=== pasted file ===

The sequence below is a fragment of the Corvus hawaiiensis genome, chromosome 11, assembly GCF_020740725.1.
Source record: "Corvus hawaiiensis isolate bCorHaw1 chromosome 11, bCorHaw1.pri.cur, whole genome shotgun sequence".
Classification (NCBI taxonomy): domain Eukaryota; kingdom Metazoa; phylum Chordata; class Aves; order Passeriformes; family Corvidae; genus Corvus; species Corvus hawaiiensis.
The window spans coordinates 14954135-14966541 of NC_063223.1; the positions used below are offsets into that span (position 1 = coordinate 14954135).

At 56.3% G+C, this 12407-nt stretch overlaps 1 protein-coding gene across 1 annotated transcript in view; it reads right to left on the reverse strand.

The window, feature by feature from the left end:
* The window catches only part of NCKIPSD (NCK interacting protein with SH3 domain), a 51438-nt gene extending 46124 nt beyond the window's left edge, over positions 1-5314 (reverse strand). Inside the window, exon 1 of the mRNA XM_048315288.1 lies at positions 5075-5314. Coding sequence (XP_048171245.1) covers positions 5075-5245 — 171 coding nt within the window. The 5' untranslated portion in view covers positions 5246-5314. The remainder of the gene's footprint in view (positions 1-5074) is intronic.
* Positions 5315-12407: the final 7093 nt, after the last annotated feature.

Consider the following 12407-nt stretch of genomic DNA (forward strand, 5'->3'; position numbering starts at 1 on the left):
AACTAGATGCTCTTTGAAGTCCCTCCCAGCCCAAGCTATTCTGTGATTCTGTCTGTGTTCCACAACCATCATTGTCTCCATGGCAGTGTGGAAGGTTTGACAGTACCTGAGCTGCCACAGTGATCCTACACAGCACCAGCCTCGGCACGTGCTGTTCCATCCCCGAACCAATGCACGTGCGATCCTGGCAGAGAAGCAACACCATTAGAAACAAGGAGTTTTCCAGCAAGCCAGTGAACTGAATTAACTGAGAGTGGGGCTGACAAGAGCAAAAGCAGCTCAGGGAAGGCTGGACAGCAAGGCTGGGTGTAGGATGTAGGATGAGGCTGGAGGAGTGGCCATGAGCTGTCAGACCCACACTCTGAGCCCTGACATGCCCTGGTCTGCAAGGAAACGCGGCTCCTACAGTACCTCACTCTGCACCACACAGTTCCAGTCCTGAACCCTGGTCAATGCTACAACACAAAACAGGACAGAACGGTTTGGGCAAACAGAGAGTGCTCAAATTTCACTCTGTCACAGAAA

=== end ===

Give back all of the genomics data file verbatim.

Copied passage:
The sequence below is a fragment of the Corvus hawaiiensis genome, chromosome 11, assembly GCF_020740725.1.
Source record: "Corvus hawaiiensis isolate bCorHaw1 chromosome 11, bCorHaw1.pri.cur, whole genome shotgun sequence".
Classification (NCBI taxonomy): domain Eukaryota; kingdom Metazoa; phylum Chordata; class Aves; order Passeriformes; family Corvidae; genus Corvus; species Corvus hawaiiensis.
The window spans coordinates 14954135-14966541 of NC_063223.1; the positions used below are offsets into that span (position 1 = coordinate 14954135).

At 56.3% G+C, this 12407-nt stretch overlaps 1 protein-coding gene across 1 annotated transcript in view; it reads right to left on the reverse strand.

The window, feature by feature from the left end:
* The window catches only part of NCKIPSD (NCK interacting protein with SH3 domain), a 51438-nt gene extending 46124 nt beyond the window's left edge, over positions 1-5314 (reverse strand). Inside the window, exon 1 of the mRNA XM_048315288.1 lies at positions 5075-5314. Coding sequence (XP_048171245.1) covers positions 5075-5245 — 171 coding nt within the window. The 5' untranslated portion in view covers positions 5246-5314. The remainder of the gene's footprint in view (positions 1-5074) is intronic.
* Positions 5315-12407: the final 7093 nt, after the last annotated feature.

Consider the following 12407-nt stretch of genomic DNA (forward strand, 5'->3'; position numbering starts at 1 on the left):
AACTAGATGCTCTTTGAAGTCCCTCCCAGCCCAAGCTATTCTGTGATTCTGTCTGTGTTCCACAACCATCATTGTCTCCATGGCAGTGTGGAAGGTTTGACAGTACCTGAGCTGCCACAGTGATCCTACACAGCACCAGCCTCGGCACGTGCTGTTCCATCCCCGAACCAATGCACGTGCGATCCTGGCAGAGAAGCAACACCATTAGAAACAAGGAGTTTTCCAGCAAGCCAGTGAACTGAATTAACTGAGAGTGGGGCTGACAAGAGCAAAAGCAGCTCAGGGAAGGCTGGACAGCAAGGCTGGGTGTAGGATGTAGGATGAGGCTGGAGGAGTGGCCATGAGCTGTCAGACCCACACTCTGAGCCCTGACATGCCCTGGTCTGCAAGGAAACGCGGCTCCTACAGTACCTCACTCTGCACCACACAGTTCCAGTCCTGAACCCTGGTCAATGCTACAACACAAAACAGGACAGAACGGTTTGGGCAAACAGAGAGTGCTCAAATTTCACTCTGTCACAGAAA